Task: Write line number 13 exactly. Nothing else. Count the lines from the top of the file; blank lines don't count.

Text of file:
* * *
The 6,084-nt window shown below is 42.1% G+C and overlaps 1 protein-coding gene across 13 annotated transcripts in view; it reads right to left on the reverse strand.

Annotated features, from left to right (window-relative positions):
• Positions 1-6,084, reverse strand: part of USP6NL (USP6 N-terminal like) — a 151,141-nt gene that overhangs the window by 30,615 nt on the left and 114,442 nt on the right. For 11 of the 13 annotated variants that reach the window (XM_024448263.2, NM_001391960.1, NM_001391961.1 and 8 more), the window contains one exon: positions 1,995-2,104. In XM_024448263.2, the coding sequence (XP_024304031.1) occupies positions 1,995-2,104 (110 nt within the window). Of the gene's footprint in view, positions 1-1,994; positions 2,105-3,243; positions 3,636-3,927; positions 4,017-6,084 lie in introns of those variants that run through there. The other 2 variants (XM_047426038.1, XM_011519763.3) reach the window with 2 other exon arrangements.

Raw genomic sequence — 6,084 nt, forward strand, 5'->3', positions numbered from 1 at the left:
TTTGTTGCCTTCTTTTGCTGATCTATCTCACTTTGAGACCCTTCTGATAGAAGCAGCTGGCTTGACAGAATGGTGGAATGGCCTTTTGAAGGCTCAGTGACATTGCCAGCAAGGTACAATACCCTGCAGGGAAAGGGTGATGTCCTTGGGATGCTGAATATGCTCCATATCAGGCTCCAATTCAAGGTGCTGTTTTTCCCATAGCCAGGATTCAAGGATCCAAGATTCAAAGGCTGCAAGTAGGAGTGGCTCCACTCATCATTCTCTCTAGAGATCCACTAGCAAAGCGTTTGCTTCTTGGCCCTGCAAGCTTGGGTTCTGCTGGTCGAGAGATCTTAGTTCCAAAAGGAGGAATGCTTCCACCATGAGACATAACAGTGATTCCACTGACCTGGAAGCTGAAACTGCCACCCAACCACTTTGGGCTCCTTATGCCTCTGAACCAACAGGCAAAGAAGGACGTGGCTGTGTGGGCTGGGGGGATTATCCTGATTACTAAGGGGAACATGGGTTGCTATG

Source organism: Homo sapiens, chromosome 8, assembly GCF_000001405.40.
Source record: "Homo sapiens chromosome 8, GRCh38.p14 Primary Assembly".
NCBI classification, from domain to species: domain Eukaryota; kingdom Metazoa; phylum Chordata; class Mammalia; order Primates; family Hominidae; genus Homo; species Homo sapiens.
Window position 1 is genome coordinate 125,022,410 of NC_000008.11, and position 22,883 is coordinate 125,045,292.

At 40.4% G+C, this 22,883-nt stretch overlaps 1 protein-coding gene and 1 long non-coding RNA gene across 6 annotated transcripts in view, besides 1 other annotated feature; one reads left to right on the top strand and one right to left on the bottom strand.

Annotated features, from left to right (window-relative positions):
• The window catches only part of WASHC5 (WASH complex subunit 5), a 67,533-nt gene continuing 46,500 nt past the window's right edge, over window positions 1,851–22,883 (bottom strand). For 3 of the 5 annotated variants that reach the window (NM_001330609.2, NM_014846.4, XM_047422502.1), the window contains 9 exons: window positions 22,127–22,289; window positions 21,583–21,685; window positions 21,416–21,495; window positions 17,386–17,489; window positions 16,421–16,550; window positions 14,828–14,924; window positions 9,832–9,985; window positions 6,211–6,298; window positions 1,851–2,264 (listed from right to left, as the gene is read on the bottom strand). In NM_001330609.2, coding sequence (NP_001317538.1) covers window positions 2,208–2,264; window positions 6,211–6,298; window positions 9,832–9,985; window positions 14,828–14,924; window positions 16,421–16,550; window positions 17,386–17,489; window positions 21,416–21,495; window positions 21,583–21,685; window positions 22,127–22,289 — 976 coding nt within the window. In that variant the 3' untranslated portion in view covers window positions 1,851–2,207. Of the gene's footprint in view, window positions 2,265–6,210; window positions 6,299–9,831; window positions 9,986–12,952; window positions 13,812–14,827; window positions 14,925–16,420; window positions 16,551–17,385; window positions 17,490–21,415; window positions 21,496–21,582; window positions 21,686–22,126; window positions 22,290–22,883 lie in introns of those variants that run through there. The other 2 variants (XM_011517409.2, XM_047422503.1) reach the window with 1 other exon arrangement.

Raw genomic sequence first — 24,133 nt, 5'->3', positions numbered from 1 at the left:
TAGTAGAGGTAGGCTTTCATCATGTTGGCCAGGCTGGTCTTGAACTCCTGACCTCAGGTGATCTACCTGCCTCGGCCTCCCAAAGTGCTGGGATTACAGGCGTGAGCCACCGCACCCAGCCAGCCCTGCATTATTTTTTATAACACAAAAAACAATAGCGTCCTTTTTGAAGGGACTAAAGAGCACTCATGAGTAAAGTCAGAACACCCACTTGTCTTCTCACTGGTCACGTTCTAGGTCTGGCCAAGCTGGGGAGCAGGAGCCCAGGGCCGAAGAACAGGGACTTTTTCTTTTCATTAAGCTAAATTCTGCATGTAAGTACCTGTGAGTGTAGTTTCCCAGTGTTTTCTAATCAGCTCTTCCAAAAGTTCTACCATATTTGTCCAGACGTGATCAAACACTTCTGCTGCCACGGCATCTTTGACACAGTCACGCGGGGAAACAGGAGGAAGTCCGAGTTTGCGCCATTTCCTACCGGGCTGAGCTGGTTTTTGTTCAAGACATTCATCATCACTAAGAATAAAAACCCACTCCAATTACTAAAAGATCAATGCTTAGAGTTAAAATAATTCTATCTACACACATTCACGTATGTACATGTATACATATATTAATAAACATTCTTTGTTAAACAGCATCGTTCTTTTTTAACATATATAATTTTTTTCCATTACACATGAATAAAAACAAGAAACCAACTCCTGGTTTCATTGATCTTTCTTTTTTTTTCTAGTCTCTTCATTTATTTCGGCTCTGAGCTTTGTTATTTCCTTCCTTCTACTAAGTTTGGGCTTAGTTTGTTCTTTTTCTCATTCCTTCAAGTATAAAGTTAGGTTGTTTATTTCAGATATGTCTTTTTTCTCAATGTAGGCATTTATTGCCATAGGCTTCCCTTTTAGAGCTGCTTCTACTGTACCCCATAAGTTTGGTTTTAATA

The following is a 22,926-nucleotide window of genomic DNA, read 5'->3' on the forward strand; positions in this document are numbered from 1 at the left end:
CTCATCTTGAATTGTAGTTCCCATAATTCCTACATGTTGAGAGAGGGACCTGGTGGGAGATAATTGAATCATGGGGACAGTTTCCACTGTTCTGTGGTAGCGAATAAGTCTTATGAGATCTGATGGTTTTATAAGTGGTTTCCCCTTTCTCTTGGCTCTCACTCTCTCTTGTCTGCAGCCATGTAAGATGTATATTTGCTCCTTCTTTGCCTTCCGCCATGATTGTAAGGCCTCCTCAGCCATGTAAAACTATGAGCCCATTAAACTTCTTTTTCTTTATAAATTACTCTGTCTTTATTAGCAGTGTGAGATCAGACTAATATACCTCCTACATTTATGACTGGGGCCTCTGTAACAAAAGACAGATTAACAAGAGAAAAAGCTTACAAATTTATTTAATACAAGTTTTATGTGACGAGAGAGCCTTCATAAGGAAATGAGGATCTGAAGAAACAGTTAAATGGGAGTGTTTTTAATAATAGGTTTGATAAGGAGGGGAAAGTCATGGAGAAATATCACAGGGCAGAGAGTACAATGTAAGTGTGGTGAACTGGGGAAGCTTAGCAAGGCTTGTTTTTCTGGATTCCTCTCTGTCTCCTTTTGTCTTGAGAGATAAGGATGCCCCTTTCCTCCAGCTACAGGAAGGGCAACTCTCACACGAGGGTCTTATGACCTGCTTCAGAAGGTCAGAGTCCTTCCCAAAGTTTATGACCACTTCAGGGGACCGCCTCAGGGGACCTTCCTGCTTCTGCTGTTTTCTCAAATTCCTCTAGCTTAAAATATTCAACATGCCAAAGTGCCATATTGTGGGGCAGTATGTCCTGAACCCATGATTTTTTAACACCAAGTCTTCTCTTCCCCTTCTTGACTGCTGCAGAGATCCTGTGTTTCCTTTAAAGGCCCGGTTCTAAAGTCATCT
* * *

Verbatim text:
Raw genomic sequence first — 24,133 nt, 5'->3', positions numbered from 1 at the left: